A four-year college education has become the norm for many young people, but does that mean it’s the best plan? Consider this: sending our kids into a changing workforce where the only common thread is an astronomical level of student debt isn’t saving them from a minimum-wage job. Entering the trades instead is a savvy choice--and here’s why:
In fields such as healthcare, computer science, and the skilled trades, you often only need a certification, apprenticeship, or some form of on-the-job training to land a lucrative position earning more than $100,000 AUD a year. Just ask Summer Crenshaw, Luke Vigeant, and Carisa Miklusak, the co-founders of Tilr, an American startup redefining how companies recruit. They chose to launch their company with a cutting-edge concept: match job seekers with companies based on skills, not past titles.
According to one of their business clients, the CEO of GenIV Technology, when a skill-matching approach is used, “the numbers don’t lie--quality and efficiency [have] gone up and our overhead has gone down.” The trades have known this for years. Workers with certifications and experience stand out and are hired for high-paying jobs because companies and clients know they’re qualified and capable to take on projects.
Thus, one of the best choices a young person can make is to search for apprenticeships straight out of high school. There’s no shortage of options. Brick masons, steelworkers, and electricians all offer apprenticeship opportunities, equipping your kid with the skills to succeed in the field.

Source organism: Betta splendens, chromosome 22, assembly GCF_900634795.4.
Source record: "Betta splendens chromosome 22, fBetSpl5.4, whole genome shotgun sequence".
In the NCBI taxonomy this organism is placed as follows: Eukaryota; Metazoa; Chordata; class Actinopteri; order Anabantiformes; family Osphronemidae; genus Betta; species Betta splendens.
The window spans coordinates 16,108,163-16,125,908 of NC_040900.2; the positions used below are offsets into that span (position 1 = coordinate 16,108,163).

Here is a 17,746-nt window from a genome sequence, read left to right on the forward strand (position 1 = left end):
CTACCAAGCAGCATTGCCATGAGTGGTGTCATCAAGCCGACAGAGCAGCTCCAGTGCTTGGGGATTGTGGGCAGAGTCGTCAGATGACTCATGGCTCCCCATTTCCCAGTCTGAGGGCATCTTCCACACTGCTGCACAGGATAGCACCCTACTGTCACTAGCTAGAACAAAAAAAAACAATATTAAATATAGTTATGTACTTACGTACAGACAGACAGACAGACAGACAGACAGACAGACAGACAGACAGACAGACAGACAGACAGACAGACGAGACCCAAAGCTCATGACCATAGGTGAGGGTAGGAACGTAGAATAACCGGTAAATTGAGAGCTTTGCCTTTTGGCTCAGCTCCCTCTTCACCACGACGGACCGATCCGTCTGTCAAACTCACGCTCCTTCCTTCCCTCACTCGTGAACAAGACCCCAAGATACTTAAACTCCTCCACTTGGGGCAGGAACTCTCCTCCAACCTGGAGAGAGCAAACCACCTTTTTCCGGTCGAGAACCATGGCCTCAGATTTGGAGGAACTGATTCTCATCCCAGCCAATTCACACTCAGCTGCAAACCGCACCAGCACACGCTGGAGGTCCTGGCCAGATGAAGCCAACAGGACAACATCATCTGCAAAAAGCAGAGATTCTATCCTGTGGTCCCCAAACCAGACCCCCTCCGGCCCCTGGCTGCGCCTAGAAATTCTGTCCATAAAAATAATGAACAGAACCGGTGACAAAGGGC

An industry outlook publication released recently by the Australian Contractors Association (ACA) found that businesses are finding it incredibly challenging to source skilled labor. 69.2 percent of responders report that they have “major” or “moderate” difficulty recruiting skilled labour, and an additional 57.8 percent reported that it was equally hard to find qualified sub-contractors. You hear anecdotal support for these statistics across the trades. Construction foremen leave lumber unused because they lack people power, and small business owners struggle to replace expert craftspeople as they retire.
This won’t change by the time your kid enters the field. According to the ACA outlook report, companies will continue to struggle to source skilled tradespeople, even though their services are highly in demand. Under these circumstances, young people directly benefit from the laws of economics: when supply goes down, job opportunities, benefits, and wages all go up.
You’ve heard the statistic: college graduates earn more money than those with an associate’s degree or less. It’s used to prove that college is one of the best lifetime investments a young person can make--only it’s a misleading generalisation. According to Richard Hayes, director of the Manufacturing, Electrotechnology Faculty of TAFE NSW, “more and more, we are seeing that young people coming into trades are going on to successful careers.”
“That doesn’t have to be just banging nails in,” he continues. “[T]hey go on to management of building companies and contractors, and will manage large organisations and lead large teams of people. That can be very rewarding for them personally, but also financially as well.”
In most wage comparisons, the salaries of skilled tradespeople such as master carpenters, electricians, and masons are lumped in with those of minimum-wage workers at 7-Eleven, Costco, and Target. So, let’s look at the “wage gap” using different criteria.
Let’s say your kid wants to be a plumber. In Australia, the average plumber charges $78.40 AUD an hour. Now compare that to the average Australian lawyer, who, according to PayScale, earns around half of that amount at $30.94 AUD an hour. Is it difficult, then, to secure a job in the field? Nope. Plasterers, carpenters, panel beaters, cabinet makers, plumbers, and electricians all make news.com.au’s list of the top 20 jobs most in demand.
In short, if your kid wants to land a valuable job making money, the savvy option isn’t to attend university. It’s sending them into the trades.